Landscapes - Summer 2013 - (Page 13)
Finding beauty in spontaneity and imperfection
A WÜRDIGUNGEN* FOR FOLLY FOREST
Editor’s Note: It is a remarkable coup to win an award from the Association of German
Landscape Architects, Bund Deutscher Landschaftsarchitekten (BDLA). The BDLA holds the
competition only every second year, and prizes are few. In 2013, for example, the contest
catchwords were “Vom Guten Das Beste” (“The very best of the good stuff!”), and some 124
works were submitted. The Jury selected just one top prize and eight “Würdigungen”. The prizes
are among the most recognized in the German speaking world, and also in Europe. On a Thursday
evening last March, Dietmar Straub and Anna Thurmayr received a call from Berlin announcing
that they had been awarded a “Würdigungen” for a project which Dietmar Straub describes as “a
humble project in Winnipeg”. LP asked him to explain the project.
IN THE FOLLY FOREST, the ﬁrst question I am often asked is about the rusty pieces: what
are they for? My response is that they are look-out towers for earthworms. These producers of
fertile soils have nothing to climb on for a rest or for an overview in a ﬂat landscape. But that
is not their only purpose. The rusty bits are also breeding places for dinosaurs! The material
captures the sun, the heat incubates the eggs and some day something will happen…. I do not
know how long it will take, but....
Rust. Cracks. Leftovers. These are the building blocks of the Folly Forest. The project began two
years ago in spring. Anna and I had talked to Anastasia, the Principal of the Strathcona School in
Winnipeg, and two teachers, Matthew and Lori, who are so infectiously engaged in children and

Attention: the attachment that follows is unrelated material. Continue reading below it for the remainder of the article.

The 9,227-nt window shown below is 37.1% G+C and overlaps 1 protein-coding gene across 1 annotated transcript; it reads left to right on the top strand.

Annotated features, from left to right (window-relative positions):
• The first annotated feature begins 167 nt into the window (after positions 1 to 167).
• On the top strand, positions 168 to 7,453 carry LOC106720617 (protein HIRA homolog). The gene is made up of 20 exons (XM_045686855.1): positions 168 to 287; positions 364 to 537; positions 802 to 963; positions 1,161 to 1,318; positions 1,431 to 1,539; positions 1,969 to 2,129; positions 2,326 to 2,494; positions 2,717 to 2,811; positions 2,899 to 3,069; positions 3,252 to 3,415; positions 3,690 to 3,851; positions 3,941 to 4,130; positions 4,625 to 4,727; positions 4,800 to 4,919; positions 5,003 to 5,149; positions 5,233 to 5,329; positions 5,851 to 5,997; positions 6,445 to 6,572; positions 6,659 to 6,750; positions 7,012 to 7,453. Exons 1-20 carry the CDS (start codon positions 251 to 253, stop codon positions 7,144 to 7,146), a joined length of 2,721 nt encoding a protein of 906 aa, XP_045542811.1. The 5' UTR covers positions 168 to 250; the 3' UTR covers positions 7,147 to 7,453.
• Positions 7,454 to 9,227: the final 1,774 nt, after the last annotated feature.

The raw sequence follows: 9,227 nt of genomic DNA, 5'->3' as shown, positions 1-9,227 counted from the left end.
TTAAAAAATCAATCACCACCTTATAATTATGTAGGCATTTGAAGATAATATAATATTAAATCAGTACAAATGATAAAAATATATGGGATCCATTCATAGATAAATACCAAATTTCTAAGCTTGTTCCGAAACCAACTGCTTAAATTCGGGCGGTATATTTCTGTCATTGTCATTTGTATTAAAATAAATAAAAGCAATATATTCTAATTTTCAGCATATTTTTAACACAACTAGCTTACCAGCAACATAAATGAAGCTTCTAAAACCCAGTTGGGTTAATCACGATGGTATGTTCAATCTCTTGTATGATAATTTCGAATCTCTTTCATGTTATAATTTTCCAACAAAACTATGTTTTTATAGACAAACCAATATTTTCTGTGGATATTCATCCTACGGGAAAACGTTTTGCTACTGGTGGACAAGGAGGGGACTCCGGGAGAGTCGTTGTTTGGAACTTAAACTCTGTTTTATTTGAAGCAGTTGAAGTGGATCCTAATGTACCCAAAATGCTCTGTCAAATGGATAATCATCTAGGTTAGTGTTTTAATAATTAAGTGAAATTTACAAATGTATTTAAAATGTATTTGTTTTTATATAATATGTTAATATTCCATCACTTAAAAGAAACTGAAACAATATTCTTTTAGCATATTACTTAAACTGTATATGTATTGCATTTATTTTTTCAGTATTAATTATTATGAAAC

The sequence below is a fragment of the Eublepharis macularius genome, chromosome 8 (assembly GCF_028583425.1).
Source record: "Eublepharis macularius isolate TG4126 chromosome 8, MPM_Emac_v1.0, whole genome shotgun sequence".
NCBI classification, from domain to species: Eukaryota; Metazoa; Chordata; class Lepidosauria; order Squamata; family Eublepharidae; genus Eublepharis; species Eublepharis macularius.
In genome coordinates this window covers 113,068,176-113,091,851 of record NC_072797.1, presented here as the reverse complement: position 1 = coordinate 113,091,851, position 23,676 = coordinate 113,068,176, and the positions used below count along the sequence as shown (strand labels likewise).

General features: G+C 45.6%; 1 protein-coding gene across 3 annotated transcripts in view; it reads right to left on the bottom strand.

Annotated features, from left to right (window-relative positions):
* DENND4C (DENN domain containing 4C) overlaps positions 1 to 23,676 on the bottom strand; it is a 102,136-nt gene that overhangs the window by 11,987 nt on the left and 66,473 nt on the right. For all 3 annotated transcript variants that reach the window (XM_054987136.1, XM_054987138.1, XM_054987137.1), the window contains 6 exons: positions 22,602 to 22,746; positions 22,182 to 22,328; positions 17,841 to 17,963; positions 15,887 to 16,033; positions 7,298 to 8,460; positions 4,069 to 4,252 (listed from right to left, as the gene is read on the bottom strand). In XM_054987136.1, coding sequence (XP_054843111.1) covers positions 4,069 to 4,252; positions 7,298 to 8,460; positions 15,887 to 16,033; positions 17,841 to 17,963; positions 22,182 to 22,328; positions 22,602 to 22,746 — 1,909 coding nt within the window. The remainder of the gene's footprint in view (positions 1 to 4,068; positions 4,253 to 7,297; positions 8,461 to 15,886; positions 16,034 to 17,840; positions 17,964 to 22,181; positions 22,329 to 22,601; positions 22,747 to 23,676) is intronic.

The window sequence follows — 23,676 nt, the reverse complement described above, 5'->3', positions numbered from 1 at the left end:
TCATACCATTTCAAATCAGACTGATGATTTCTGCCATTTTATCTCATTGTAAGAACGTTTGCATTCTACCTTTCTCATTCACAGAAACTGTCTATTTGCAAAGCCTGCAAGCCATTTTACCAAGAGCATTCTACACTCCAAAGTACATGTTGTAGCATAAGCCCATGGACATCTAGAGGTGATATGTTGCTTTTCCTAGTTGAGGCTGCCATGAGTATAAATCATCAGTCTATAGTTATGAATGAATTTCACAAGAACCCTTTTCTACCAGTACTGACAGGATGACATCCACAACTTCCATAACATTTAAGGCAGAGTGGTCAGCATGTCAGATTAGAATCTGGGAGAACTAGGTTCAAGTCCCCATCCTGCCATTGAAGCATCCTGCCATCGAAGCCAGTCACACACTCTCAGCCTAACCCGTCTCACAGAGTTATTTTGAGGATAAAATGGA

their education that there was no way for us to escape! We felt compelled to tackle the project.
If you want to leave no child inside, you should offer a stimulating environment outside. We
volunteered our time to help the teachers and children translate their dreams and imaginations
into a spatial design. We produced design concepts, details, images, text and several design
portfolios for fundraising over the following two summers.
I should explain two things. First, I am a landscape architect and gardener. Before university,
I served an apprenticeship as a landscaper and received an approved German journeyman’s
certificate. Such a certificate does not receive much attention in an academic world, yet
digging in the ground and having dirt under
the fingernails are unforgettable experiences
of extreme value. This, above all, taught
me to find beauty in spontaneity and
Second, all the money was fundraised:
$80,000 for a 4000 square metre space.
The key to Folly Forest was controlled
reuse – giving materials a second life, and
transforming them into a new context. Our
building materials were leftovers that the
city produced and threw out. We reclaimed
the concept of bricolage, and when the
forest was complete, the total cost for the
metamorphosis of the fifty-year-old asphalt
field was $20 per square metre.
There is no evidence that earthworms have
ever been on the look-out towers so far, but
perhaps one day, some scientific evidence
will come to light. In the meantime, the
children will make their own stories, and the
trees will mature, their root suckers cracking
the asphalt from below like vegetative
anarchists. The resulting cracks, gaps and
fugues will create more and more freedom
for unexpected life.
DESIGN STRAUB THURMAYR CSLA LANDSCAPE ARCHITECTS AND URBAN DESIGNERS: PROFESSOR DIPL. ING. DIETMAR STRAUB AND PROFESSOR DIPL. ING. ANNA THURMAYR. CONSULTANTS: ANASTASIA
YERENIUK, MATTHEW ADKINS, LORI HARDER-CHOCHINOV. * WÜRDIGUNGEN : A TRIBUTE
SUMMER ÉTÉ 2013 13
Table of Contents for the Digital Edition of Landscapes - Summer 2013
My NEW Favourite Places
Mes NOUVEAUX coups de coeur
From Terrain VAGUE to Terrain VIEW
L'Initiative de charte canadienne du paysage
What is Don Hill Listening to Now?
LACF FAPC: Rewarding Curious Minds / Curiosité primée
The Nature of Design
National Honour Awards
National Merit Awards
National Citation Awards
Meet the Jury
B2B : Thanks for Asking!
The Last Word
Landscapes - Summer 2013